Disgruntled IT Workers: Not Racist, Just Angry and Fearful

Share it on Twitter  
Share it on Facebook  
Share it on Linked in  

A post in my blog last week, "Knee-Jerk Foreigner-Bashing Gives IT a Black Eye," generated the angriest outburst of reader commentary I've seen in a long time. If there was a common theme, it was that I am a pawn in the pocket of special interest groups from India, an uncivilized country whose unskilled people are here on a mission to ruin our economy and our way of life.


If you're interested in reading the comment thread, get a cup of coffee first. It's a long one. It should be obvious that if we purged all the nasty comments I get in a blog with the tagline, "The more sensitive it is, the more it warrants discussion," as one commenter referenced, there wouldn't be many comments left to allow for any meaningful debate. But this indeed is the post about those disgruntled American IT workers and their comments.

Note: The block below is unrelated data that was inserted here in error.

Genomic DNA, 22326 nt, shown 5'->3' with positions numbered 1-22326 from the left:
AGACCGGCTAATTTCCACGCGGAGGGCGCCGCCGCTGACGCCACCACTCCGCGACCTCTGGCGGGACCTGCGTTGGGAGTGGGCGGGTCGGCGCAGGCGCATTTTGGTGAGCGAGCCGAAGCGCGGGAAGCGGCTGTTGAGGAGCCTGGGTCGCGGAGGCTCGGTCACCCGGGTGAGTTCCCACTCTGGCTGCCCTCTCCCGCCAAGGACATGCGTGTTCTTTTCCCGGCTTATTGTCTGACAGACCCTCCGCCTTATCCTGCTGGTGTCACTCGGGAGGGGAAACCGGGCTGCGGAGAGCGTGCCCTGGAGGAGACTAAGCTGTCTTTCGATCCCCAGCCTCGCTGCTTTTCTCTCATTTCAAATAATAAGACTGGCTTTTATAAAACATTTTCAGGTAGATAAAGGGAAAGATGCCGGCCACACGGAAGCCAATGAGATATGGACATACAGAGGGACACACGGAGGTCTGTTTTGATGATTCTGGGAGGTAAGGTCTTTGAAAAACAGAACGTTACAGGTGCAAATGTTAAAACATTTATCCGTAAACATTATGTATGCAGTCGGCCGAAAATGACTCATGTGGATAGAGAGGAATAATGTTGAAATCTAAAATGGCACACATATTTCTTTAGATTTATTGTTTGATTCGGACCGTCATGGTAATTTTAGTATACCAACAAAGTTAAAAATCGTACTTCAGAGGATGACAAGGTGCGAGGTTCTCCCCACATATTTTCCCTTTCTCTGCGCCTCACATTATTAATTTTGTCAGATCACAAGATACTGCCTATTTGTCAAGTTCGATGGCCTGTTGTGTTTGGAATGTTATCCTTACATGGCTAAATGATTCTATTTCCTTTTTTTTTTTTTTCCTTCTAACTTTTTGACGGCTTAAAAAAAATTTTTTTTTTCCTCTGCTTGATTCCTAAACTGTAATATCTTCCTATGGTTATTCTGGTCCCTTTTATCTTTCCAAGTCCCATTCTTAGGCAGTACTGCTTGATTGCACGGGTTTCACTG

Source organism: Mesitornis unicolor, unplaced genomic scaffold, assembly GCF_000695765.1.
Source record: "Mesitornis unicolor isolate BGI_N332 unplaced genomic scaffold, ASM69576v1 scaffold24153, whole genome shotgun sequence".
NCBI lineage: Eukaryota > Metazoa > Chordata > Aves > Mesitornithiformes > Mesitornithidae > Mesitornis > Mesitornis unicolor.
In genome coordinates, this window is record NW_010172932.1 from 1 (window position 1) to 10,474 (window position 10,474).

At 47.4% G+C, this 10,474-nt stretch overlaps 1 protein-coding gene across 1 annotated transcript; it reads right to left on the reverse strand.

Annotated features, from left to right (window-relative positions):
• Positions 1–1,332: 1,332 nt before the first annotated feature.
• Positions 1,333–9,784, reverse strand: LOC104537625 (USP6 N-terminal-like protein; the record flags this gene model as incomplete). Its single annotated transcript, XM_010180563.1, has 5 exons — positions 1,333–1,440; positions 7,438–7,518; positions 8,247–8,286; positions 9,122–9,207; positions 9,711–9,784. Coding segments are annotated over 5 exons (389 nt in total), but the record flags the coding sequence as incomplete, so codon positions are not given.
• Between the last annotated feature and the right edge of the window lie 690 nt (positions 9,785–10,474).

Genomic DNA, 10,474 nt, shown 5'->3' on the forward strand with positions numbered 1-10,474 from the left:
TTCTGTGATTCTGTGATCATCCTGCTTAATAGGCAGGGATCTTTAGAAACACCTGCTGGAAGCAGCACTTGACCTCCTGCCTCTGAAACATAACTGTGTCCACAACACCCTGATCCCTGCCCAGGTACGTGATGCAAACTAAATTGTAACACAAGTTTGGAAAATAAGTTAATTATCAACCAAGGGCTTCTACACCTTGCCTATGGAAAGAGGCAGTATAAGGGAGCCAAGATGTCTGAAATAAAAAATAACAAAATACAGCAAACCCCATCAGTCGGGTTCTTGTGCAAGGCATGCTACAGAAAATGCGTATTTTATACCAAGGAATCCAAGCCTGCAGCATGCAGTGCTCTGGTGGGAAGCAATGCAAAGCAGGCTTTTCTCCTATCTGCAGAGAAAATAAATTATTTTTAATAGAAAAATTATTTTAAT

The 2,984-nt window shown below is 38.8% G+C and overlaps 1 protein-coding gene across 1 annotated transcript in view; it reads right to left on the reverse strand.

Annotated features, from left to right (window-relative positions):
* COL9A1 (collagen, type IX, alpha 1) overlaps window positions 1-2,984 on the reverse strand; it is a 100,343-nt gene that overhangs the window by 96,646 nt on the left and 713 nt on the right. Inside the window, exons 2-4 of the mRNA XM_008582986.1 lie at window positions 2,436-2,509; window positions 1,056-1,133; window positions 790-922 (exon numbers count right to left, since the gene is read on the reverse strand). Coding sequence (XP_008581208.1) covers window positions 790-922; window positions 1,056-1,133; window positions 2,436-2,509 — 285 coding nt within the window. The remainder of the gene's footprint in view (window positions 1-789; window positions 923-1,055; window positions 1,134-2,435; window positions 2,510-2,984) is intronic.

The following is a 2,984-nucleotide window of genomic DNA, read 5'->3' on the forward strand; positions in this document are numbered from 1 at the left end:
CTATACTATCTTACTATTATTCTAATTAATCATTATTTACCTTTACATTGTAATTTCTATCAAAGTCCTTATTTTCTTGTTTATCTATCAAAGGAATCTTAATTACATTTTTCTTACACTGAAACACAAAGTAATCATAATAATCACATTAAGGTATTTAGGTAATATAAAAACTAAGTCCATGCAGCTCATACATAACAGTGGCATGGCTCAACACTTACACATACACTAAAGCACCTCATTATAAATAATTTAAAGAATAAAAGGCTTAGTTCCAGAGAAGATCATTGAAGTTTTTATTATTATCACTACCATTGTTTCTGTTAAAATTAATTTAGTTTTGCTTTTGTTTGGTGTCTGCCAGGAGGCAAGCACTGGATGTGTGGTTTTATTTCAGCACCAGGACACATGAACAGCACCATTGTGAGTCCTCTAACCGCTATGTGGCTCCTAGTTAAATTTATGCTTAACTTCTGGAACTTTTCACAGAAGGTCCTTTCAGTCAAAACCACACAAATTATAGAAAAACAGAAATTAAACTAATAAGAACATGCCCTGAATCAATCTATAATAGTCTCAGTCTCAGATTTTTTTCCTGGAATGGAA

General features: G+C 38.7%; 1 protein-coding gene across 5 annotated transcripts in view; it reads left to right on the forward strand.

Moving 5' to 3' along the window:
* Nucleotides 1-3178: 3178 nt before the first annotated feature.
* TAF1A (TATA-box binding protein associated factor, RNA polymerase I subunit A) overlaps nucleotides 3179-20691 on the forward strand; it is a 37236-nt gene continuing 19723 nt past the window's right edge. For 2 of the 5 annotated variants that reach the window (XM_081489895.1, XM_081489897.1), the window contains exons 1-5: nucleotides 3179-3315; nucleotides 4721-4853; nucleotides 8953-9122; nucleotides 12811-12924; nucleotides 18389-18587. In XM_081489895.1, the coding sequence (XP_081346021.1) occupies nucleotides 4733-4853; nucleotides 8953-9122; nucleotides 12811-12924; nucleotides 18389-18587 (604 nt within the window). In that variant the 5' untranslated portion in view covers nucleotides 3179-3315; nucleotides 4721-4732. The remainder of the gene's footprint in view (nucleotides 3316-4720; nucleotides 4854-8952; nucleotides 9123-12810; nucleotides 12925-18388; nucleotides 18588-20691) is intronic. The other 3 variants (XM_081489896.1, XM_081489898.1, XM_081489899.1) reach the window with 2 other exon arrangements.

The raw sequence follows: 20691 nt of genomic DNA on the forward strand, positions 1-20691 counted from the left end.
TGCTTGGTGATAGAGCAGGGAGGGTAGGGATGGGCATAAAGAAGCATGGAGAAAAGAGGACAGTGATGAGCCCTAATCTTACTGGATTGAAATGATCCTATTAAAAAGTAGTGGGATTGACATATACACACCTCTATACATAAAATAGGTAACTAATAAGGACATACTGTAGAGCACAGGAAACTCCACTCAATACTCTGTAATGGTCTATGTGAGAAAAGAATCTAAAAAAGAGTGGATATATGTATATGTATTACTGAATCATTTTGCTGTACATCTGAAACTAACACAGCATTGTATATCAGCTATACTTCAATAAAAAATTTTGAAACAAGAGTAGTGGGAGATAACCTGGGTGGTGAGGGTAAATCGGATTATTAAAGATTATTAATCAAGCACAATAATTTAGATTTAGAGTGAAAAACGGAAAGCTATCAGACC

Now, to set the record straight, I have never labeled anyone who expresses these sorts of views as a racist, although some of their comments are clearly tinged with the kind of hate that's associated with racism. One factor, as some readers have pointed out, is that the anonymity of the Internet leads many people who are otherwise decent, rational, civil individuals to say things that aren't the best reflections of their true character.


Beyond that, racism tends to be something that's entrenched in the social fabric, and experienced over time by a body of the population-notably, in our country, by African Americans. We need to avoid using the term too loosely, so that we're not diminishing the difficulties confronted by the people who have truly been scarred by it.


So it's not that these disgruntled IT workers are racists. It's that they're dealing with a range of emotions, from anger and frustration to fear and uncertainty, and there's a natural inclination to fix their resentment on something that's identifiable.


But what should be clear by now is that that solves nothing, and gets us nowhere. There's a lot that's broken, including our economy and, yes, the H-1B visa program. But none of it will be lastingly repaired until the adversarial, divisive, you're-my-enemy approach to solving our problems is resolutely abandoned.